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BARNSLEY CANAL - HAW PARK BRIDGE AND STONEHEAPS PLANTATION
 
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Barnsley Canal - Haw Park BridgeHaw Park Bridge and Stoneheaps Plantation
(Sike Lane & Stoneheaps Plantation to Clay Royd Bridge).
Occasionally, the bridge is incorrectly referred to in print as New Park Bridge.

Haw Park Bridge is about 5.5 km from the River Calder. It carries Sike Lane over the canal at Stoneheaps Cutting. After leaving the Stoneheaps Cutting, the canal runs through pleasant farmland scenery towards Haw Park Woods. A very attractive and usually tranquil part of the Trans Pennine Trail. In the mid-20th century, this bridge was also apparently known locally as "Jones' Bridge".

The Stoneheaps Cutting was one of the more costly parts of the canal, dynamite had to be used to blast a way through the rock.

During the construction of the canal, a barracks to house the navvies was built on the bank above the cutting at Stoneheaps Plantation.

Navvy: Short for navigators, the men who dug the first inland navigations or canals. They lasted from the 1760s to the 1940s as a distinct and separate underclass of people with their own way of life and mode of dress. Essentially they were skilled at moving earth and rock by hand. Originally called navigators, excavators, bankers, diggers. Occasionally also known as pinchers (1850s), thick legs, blue stockings (1870s), bill boys tradesmen and excavators (1890s). The word is still in use in Britain but with a changed meaning, it is now often used to refer to a labourer, usually Irish. This confusion has led some people into thinking that all navvies were Irish. They were not, most were English. (Extract based on 'A Navvy's Glossary' by Dick Sullivan Victorian Web).

Canal craft: The term 'billy boy' refers to a flat-bottomed vessel with a full broad bow ('bluff-bowed'), rigged as a sloop, with a mast that can be lowered to enable the boat to pass under bridges.

Click on the pictures below to enlarge.

Click to enlargeHaw Park Bridge whilst the canal was still open. Believed to have been photographed in the early 20th century. Courtesy John Goodchild Loan Collection. Click to enlargeSike Lane at Haw Park Bridge, Stoneheaps, view towards its junction with Highfield Lane. Sike Lane is the route for horses on this section of the Trans Pennine Trail (Haw Park Woods - Shay Lane, Walton).
© John S. Sargent 2010.
Click to enlargeHaw Park Bridge, heading southwards from Walton Hall Bridge. this is the beginning of the Stoneheaps Cutting. Sike Lane crosses the bridge and leads to Haw Park Woods. Photographed in March 2000.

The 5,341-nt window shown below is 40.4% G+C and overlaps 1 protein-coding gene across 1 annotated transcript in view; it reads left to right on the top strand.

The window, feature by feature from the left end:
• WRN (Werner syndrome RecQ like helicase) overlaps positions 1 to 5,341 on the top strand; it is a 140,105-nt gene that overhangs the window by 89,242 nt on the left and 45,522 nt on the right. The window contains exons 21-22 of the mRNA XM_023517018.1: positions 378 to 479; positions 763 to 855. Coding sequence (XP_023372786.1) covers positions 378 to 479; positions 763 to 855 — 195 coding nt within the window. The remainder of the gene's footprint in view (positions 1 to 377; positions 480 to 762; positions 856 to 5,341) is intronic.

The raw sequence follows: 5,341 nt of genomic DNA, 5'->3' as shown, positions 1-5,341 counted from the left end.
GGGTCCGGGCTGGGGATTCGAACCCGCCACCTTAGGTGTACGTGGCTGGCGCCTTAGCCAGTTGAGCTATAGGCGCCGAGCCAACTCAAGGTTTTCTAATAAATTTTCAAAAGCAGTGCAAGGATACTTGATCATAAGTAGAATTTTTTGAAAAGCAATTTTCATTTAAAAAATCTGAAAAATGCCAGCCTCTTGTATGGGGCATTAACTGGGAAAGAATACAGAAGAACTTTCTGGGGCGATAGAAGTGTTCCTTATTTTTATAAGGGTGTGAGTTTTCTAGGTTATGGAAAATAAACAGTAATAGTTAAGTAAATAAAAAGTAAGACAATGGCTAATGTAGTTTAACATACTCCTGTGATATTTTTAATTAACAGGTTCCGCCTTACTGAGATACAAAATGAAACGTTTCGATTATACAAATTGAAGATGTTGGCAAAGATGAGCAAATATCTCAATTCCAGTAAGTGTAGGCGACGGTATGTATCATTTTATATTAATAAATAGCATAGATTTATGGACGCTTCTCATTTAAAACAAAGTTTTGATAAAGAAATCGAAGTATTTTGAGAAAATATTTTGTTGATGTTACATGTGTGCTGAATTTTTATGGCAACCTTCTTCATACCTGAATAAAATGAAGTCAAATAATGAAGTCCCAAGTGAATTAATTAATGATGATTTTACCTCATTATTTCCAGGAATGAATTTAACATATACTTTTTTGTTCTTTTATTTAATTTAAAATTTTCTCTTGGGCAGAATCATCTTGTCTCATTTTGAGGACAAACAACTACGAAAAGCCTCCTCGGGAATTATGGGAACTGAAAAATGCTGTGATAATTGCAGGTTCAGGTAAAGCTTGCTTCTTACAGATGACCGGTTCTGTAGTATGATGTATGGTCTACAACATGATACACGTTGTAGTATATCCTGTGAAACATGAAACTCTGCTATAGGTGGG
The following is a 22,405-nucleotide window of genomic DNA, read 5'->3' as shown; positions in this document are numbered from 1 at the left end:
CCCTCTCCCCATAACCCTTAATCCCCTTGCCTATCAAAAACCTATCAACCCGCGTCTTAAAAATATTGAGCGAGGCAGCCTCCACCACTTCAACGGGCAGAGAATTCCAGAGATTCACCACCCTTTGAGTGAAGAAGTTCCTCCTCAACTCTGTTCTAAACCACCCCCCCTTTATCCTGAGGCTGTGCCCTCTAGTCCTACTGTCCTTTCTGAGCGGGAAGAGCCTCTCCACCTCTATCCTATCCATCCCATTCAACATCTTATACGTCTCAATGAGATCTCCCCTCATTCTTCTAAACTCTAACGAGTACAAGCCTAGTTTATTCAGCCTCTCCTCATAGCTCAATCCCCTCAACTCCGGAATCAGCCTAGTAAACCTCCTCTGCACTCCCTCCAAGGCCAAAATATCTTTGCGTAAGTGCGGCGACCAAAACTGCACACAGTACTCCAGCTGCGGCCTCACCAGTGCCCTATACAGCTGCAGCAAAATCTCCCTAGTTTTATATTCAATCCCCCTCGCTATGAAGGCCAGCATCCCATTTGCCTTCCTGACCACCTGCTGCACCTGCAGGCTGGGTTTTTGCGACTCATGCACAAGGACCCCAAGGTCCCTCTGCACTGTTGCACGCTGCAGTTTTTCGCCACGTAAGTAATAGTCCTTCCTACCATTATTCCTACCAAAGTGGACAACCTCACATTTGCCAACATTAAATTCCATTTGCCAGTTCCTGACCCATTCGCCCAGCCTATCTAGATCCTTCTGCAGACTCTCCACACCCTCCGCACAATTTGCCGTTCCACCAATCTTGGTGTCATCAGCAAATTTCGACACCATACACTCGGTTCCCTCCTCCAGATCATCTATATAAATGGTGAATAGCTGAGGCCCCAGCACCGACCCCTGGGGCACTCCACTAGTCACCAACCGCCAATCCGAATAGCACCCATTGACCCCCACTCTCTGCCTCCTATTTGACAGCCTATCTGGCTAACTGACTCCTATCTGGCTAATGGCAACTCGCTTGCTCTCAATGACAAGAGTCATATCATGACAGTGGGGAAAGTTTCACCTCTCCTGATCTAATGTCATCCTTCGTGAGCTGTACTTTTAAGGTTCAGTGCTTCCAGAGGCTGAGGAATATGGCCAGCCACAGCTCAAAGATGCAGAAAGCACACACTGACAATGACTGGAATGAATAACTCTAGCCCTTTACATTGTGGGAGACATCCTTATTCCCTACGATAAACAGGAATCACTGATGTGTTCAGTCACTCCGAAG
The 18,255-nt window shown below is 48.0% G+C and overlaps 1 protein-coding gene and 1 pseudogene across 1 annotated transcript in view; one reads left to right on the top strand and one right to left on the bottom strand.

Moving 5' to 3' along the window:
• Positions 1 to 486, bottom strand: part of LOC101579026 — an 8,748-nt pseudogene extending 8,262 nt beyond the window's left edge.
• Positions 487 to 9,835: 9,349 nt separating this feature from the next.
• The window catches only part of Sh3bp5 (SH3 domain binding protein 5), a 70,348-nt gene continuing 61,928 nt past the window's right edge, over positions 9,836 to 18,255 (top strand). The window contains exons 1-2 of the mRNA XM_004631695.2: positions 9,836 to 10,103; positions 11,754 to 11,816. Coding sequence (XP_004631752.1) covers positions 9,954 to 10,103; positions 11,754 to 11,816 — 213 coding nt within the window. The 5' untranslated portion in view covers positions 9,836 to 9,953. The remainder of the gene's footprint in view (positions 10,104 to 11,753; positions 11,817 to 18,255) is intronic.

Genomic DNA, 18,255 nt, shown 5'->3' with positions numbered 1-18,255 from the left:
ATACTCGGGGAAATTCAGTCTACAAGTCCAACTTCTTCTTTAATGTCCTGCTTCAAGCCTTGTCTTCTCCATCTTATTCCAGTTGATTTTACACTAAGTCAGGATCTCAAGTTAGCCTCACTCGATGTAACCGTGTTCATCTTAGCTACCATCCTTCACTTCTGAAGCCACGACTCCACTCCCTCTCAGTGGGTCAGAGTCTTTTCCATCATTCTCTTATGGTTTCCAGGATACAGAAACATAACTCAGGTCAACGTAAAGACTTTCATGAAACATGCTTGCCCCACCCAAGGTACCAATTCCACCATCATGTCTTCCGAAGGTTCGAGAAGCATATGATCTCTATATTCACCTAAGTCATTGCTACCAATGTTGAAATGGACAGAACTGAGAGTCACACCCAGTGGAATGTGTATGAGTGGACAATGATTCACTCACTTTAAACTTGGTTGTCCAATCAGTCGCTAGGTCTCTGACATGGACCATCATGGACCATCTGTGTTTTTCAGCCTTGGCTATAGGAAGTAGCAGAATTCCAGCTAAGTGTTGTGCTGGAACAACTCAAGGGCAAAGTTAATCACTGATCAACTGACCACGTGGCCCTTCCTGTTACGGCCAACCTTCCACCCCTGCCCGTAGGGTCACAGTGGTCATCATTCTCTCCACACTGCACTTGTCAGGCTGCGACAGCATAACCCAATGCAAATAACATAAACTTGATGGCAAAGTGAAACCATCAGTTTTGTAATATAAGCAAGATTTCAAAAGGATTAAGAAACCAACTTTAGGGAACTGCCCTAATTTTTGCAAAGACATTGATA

© John S. Sargent.
Click to enlargeView northwards at Haw Park Bridge. The footpath, part of the Trans Pennine Trail, continues to Shay Lane at Walton Locks and Soap House Yard. © John S. Sargent 15th March 2010.
Click to enlargeThe towpath in the Stoneheaps Cutting. The cutting was made necessary because Thomas Waterton (father of the Squire) would not allow the canal to pass through Walton Park. This was an expensive part of the canal. Photographed on 25th July 2009. © John S. Sargent.
Click to enlarge
Haw Park Bridge, an 'accommodation bridge' carrying Sike Lane across the Stoneheaps Cutting. The building is part of Lakeview within the boundary wall of Walton Park.
© John S. Sargent.
Click to enlargeView southwards at Haw Park Bridge. The footpath, part of the Trans Pennine Trail, continues along the old tow path towards Cold Hiendley through Haw Park Woods. © John S. Sargent 15th March 2010. Click to enlargeHaw Park Bridge, looking northwards in the Stoneheaps Cutting.
© John S. Sargent 2nd March 2009.
Click to enlargeStoneheaps Cutting looking southwards. Photographed 2nd March 2009. © John S. Sargent. Click to enlargeThe towpath south of Stoneheaps Cutting looking southwards. Photographed 15th May 2004. © John S. Sargent.
Click to enlargeView to the south across farmland and open countryside from the towpath between Haw Park and Clay Royd Bridges.
© John S. Sargent 15th May 2004.
Click to enlargeView northwards in Stoneheaps Cutting towards Haw Park Bridge.
© John S. Sargent 25th July 2009.
Click to enlargeView of the bridge looking southwards. No water, just frozen mud. Photographed 19th December 2010. Click to enlargeFishing on the Barnsley Canal, possibly by Haw Park Bridge. From an old postcard, date not known.
Click to enlargeHaw Park Bridge, view northwards to the village from the cutting. From a postcard, 1906.
© John S. Sargent.

The English Flag - The Cross of St GeorgeThis bridge is listed on Images of England, an excellent visual record of English National Monuments.

Details: IoE Number: 342339
Location: BARNSLEY CANAL HAW PARK BRIDGE, WALTON, WAKEFIELD, WEST YORKSHIRE
Date listed: 27 August 1986. Grade II
Accommodation bridge. Late C18. Hammer-dressed stone, larger dressed stone to intrados* of arch. Single-span bridge set in deep cutting has tall elliptical arch. Band, coped parapet terminates in square piers at right angles. See Blue Bridge.

* Intrados: the inner curve or surface of an arch or vault.



This area is covered by
Ordnance Survey Explorer Map, Sheet 278.
BARNSLEY CANAL - HAW PARK BRIDGE AND STONEHEAPS PLANTATION


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